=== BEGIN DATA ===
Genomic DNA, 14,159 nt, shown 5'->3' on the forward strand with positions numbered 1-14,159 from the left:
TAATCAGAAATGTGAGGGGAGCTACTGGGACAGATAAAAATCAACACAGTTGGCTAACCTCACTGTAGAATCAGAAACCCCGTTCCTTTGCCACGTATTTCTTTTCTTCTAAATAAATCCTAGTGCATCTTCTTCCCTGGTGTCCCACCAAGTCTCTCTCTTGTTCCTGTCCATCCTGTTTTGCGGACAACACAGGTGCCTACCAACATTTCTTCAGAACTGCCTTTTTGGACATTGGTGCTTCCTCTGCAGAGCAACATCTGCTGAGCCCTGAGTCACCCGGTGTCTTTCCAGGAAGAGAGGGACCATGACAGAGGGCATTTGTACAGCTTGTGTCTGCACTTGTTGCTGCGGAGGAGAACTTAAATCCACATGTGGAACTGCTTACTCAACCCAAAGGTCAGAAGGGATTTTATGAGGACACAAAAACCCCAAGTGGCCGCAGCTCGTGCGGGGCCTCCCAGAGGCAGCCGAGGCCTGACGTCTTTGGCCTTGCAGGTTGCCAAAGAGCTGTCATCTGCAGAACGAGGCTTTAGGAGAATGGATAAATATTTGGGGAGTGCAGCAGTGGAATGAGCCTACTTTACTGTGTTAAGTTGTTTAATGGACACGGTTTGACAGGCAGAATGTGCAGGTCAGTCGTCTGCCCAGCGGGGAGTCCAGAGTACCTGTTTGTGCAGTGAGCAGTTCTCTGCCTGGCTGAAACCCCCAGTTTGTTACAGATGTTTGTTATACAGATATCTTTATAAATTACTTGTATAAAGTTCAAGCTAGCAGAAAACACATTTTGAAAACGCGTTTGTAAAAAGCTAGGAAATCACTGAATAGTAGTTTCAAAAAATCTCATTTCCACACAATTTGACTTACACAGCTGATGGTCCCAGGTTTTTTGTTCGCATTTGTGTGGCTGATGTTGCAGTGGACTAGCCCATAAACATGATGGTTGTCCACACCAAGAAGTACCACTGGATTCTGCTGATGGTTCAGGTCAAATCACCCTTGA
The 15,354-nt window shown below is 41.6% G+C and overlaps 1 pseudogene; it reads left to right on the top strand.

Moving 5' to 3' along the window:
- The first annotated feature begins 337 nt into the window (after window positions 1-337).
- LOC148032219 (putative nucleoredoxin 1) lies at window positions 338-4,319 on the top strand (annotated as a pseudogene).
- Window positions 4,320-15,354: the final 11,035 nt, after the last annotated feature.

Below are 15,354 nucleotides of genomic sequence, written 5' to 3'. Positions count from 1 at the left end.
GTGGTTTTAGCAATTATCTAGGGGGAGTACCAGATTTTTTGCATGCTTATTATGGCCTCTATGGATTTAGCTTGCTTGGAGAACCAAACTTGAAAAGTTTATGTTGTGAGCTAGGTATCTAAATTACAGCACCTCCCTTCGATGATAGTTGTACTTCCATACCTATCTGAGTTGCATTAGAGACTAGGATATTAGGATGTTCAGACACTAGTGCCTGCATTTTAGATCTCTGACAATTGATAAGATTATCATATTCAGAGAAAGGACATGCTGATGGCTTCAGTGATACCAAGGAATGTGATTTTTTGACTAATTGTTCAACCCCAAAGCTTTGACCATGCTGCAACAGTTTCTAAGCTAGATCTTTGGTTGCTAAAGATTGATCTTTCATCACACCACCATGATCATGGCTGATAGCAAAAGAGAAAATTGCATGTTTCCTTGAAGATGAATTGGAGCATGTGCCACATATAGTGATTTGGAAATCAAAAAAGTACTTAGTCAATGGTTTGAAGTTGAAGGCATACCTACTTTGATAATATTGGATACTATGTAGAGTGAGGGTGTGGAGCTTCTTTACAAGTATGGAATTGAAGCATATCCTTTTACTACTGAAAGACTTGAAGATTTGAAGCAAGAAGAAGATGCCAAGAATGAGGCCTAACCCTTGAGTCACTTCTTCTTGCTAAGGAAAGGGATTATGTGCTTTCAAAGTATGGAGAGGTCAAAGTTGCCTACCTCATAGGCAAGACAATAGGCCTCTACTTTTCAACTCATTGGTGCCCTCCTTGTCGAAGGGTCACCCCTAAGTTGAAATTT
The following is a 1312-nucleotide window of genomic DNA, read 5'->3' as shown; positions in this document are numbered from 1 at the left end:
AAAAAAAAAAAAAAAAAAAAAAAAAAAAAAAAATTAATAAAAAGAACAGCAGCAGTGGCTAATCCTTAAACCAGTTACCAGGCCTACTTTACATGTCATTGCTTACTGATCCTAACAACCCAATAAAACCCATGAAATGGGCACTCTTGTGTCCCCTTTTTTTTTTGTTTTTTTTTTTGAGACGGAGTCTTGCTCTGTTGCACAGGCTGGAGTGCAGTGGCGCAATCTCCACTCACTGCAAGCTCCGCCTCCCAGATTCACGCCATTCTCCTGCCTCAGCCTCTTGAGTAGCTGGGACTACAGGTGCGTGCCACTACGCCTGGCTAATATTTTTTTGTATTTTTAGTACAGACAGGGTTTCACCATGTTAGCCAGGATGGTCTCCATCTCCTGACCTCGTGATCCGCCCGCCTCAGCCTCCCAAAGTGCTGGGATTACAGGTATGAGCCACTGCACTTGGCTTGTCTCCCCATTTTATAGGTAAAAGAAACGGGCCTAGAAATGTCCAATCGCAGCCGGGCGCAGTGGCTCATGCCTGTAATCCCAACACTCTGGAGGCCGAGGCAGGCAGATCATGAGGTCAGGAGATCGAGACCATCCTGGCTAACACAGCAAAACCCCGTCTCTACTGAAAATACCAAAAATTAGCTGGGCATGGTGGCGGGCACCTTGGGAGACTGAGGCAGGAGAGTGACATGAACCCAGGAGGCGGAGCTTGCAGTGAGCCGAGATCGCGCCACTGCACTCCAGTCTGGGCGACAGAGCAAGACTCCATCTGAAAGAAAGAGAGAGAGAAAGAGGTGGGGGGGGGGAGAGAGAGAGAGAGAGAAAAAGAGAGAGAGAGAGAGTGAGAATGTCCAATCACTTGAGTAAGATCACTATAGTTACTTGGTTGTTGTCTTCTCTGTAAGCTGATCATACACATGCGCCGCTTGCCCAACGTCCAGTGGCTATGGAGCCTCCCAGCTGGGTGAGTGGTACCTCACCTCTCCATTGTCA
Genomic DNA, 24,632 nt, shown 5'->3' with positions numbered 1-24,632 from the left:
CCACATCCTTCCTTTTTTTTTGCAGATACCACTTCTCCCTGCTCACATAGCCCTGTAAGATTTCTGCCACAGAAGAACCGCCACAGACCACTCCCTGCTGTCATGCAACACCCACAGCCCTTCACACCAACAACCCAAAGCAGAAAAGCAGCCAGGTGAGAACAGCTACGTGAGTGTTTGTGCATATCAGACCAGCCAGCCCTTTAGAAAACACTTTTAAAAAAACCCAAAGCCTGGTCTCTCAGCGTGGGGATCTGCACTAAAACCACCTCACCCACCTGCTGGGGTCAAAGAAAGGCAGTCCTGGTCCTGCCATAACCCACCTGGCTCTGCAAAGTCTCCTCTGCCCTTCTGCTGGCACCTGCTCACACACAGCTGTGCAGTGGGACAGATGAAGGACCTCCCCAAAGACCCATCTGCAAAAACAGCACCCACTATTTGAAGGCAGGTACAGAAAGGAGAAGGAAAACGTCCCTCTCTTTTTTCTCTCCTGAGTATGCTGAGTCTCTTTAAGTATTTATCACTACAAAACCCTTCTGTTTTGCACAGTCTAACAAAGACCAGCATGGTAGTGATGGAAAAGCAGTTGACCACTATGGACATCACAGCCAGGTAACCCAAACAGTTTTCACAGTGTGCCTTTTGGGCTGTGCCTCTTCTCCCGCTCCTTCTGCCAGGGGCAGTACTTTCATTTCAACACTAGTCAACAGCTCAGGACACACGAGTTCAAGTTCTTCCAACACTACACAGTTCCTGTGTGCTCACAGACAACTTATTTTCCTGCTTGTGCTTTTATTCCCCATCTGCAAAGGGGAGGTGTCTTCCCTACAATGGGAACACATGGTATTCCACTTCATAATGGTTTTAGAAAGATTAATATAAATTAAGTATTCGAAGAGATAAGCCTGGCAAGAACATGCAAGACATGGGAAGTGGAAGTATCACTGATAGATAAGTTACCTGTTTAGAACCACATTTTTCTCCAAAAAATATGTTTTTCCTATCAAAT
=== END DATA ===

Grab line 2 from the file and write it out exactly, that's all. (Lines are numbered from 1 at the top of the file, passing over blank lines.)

TAATCAGAAATGTGAGGGGAGCTACTGGGACAGATAAAAATCAACACAGTTGGCTAACCTCACTGTAGAATCAGAAACCCCGTTCCTTTGCCACGTATTTCTTTTCTTCTAAATAAATCCTAGTGCATCTTCTTCCCTGGTGTCCCACCAAGTCTCTCTCTTGTTCCTGTCCATCCTGTTTTGCGGACAACACAGGTGCCTACCAACATTTCTTCAGAACTGCCTTTTTGGACATTGGTGCTTCCTCTGCAGAGCAACATCTGCTGAGCCCTGAGTCACCCGGTGTCTTTCCAGGAAGAGAGGGACCATGACAGAGGGCATTTGTACAGCTTGTGTCTGCACTTGTTGCTGCGGAGGAGAACTTAAATCCACATGTGGAACTGCTTACTCAACCCAAAGGTCAGAAGGGATTTTATGAGGACACAAAAACCCCAAGTGGCCGCAGCTCGTGCGGGGCCTCCCAGAGGCAGCCGAGGCCTGACGTCTTTGGCCTTGCAGGTTGCCAAAGAGCTGTCATCTGCAGAACGAGGCTTTAGGAGAATGGATAAATATTTGGGGAGTGCAGCAGTGGAATGAGCCTACTTTACTGTGTTAAGTTGTTTAATGGACACGGTTTGACAGGCAGAATGTGCAGGTCAGTCGTCTGCCCAGCGGGGAGTCCAGAGTACCTGTTTGTGCAGTGAGCAGTTCTCTGCCTGGCTGAAACCCCCAGTTTGTTACAGATGTTTGTTATACAGATATCTTTATAAATTACTTGTATAAAGTTCAAGCTAGCAGAAAACACATTTTGAAAACGCGTTTGTAAAAAGCTAGGAAATCACTGAATAGTAGTTTCAAAAAATCTCATTTCCACACAATTTGACTTACACAGCTGATGGTCCCAGGTTTTTTGTTCGCATTTGTGTGGCTGATGTTGCAGTGGACTAGCCCATAAACATGATGGTTGTCCACACCAAGAAGTACCACTGGATTCTGCTGATGGTTCAGGTCAAATCACCCTTGA